The list of 20 innovators from Biomedicine (2), Communications (2), Computing (4), Energy (2), Materials (3), Transportation (2) and Web (5) under the age of 35 for 2012 was announced by the India edition of MIT Technology Review, in Bangalore today.
Bangalore has emerged as India’s hottest technology innovation city with five innovators from the making it to the ‘India TR35 2012 list of young technology innovators’.
The innovators from Bangalore include Shirish Goyal (27) of LinkSmart Technologies for creating fool-proof security to prevent data theft; Sumeet Yamdagni (29) of Instrumentation Scientific Technologies for inventing optical instruments for Fiber Bragg Grating sensors; Animesh Nandi (33) of Bell Labs India, Alcatel-Lucent for devising personalized privacy frameworks and Vikas Malpani (28) of MaxHeap Technologies for bringing communities on a common floor.
Bangalore’s Anirudh Sharma (24) of Ducere Technologies was named the Innovator of the Year for creating Haptic shoe for the visually impaired.
The Indian Institute of Technology, Mumbai, has emerged as India’s hottest technology innovation center with three of its researchers VSK Murthy Balijepalli (26); Nitin Joshi (28) and Vanteru Mahendra Reddy (30) making it to the list.
VSK Murthy Balijepalli was chosen for developing a novel method to forecast electricity price, grid frequency and load which can assist in making power grids smarter. Nitin Joshi made to the list for developing dual compartment nanostructures which can encapsulate two anticancer drugs, paclitaxel and curcumin, and deliver them in combination to lung cancer patients. Conventional chemotherapy is limited due to its non specificity, poor pharmacokinetics and multi-drug resistance. Mahendra Reddy was chosen for his work on the development of a laboratory scale flameless combustion with liquid fuels by design at IIT Mumbai. The burning of liquid fuels in flameless combustion mode is more difficult as compared to gaseous fuels
Abhijit Majumder (33) from IIT Kanpur, is another notable winner for his highly innovative chemical adhesives that mimic some natural principles.
The only woman innovator in this year’s list is Priyanka Sharma (28) from CSIR-run Institute of Microbial Technology in Chandigarh. She developed a plastic chip which uses simple assay techniques to detect toxic materials in the environment quickly and cost effectively.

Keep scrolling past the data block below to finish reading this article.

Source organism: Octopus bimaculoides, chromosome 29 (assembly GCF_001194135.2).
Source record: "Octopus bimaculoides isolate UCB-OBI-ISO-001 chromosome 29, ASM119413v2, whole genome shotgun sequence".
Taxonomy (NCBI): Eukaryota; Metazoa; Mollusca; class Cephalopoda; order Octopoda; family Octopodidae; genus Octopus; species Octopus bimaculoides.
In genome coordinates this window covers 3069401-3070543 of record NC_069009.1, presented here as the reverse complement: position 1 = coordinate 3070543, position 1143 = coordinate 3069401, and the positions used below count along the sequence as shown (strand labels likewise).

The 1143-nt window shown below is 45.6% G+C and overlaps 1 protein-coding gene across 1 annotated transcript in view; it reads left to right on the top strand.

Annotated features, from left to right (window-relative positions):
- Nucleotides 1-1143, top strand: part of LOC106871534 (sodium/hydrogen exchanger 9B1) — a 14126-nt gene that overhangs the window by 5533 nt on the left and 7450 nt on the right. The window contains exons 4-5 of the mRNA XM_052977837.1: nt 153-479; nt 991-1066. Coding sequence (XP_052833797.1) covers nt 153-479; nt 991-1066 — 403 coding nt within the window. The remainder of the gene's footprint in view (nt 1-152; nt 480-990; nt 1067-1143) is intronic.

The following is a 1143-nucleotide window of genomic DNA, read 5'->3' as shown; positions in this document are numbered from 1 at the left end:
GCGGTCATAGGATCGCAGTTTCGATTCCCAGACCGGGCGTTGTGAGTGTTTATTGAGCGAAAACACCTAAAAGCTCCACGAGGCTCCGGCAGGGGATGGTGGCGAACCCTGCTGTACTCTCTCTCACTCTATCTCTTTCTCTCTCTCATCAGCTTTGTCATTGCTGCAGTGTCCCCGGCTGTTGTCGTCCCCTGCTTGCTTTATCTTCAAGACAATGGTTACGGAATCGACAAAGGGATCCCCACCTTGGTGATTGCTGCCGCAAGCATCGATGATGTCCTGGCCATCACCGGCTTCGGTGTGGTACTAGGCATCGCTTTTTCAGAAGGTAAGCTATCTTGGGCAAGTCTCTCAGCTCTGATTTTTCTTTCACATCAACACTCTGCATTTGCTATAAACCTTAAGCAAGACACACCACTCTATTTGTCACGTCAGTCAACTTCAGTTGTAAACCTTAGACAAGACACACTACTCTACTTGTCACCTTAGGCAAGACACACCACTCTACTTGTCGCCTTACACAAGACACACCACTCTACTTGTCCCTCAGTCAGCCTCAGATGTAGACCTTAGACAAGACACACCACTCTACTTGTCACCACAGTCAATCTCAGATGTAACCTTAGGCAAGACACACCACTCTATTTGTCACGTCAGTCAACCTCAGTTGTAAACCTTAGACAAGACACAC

Abhijeet Joshi (28) from the National Institute of Pharmaceutical Education and Research, Ahmedabad, is the sixth public institute winner. Using nanotechnologies, Joshi has developed a multifunctional implantable platform to aid disease diagnosis and drug delivery simultaneously.
Speaking on the occasion of the announcement, Narayanan Suresh, Group Editor of Technology Review India said, “Two decades of economic liberalization unleashed the innovative energies of Indians with the private sector firms in the technology sector garnering mind space in the innovation arena in recent years. Seeing the presence of technology innovators from country’s public institutions on the 2012 edition of Technology Review India’s TR35 list of young innovators is a matter of pride.”
These 20 technologists would present their innovations at the emerging technologies conference EmTech India 2012 at Bangalore later this month. The conference will be addressed by a team of eminent scientists from Massachusetts Institute of Technology (MIT).
The India TR 35 program started in 2010 and in the last two years, Technology Review India has identified 37 young innovators. India lists have so far been dominated by innovators from small and medium size private research institutions.
This year Technology Review India received over 250 nominations from all over India. Over a period of three months, a panel of 23 expert judges identified 20 individuals who have developed technologies that are likely to benefit the society at large.
List of India TR35 2012
Abhijeet Joshi – Nanosensors in microspheres – National Institute of Pharmaceutical Education and Research, Ahmedabad
Nitin Josh – Making chemotherapy non-invasive – Indian Institute of Technology, Mumbai
Shaunak Khire – Enabling businesses to advertise through mobile phone – Camber Tech, Pune
Venkatesan Oosur Vinayagam – Mobile antakshari - Hexolabs Interactive Technologies, Chennai (Social Innovator of the year)
Anthony Vipin Das – Digitizing medical records – LV Prasad Eye Institute, Hyderabad
Shirish Goyal – Fool-proof security to prevent data theft – LinkSmart Technologies, Bangalore
Sumeet Yamdagni – Optical instruments for Fiber Bragg Grating sensors – Instrumentation Scientific Technologies, Bangalore
Hemanth Kumar Satyanarayana – Virtual trial rooms – Imaginate Software Labs, Hyderabad
VSK Murthy Balijepalli – Forecasting the price and load of electricity – Indian Institute of Technology, Mumbai
Vanteru Mahendra Reddy – Flameless combustion with liquid fuels – Indian Institute of Technology, Mumbai
Abhijit Majumder – Making stronger adhesives that can imitate nature – Indian Institute of Technology,Kanpur
Vivek Nair – Carbon nanotubes from carbon emissions – Damascus Fortune, Mumbai
Priyanka Sharma – Plastic biochip electrochemical sensor for immunosensing applications – Institute of Microbial Technology, Chandigarh
Somnath Ray – A viable para-transit mode of mobility – Dplay, Delhi (Humanitarian of the Year)
Anirudh Sharma – Haptic shoe for the visually impaired – Ducere Technologies, Bangalore (Innovator of the Year)
Sachin Dev Duggal – Moving desktop computer into the cloud – Nivio Technologies, Gurgaon
Unni Koroth – Open source platform for institute management – Foradian Technologies, Kasaragod
Vikas Malpan – Bringing communities on a common floor – MaxHeap Technologies, Bangalore
Jay Meattle – Demand side platform for selling ad inventories – Shareaholic.com, Delhi
Animesh Nandi – Personalized privacy frameworks – Bell Labs India, Alcatel-Lucent, Bangalore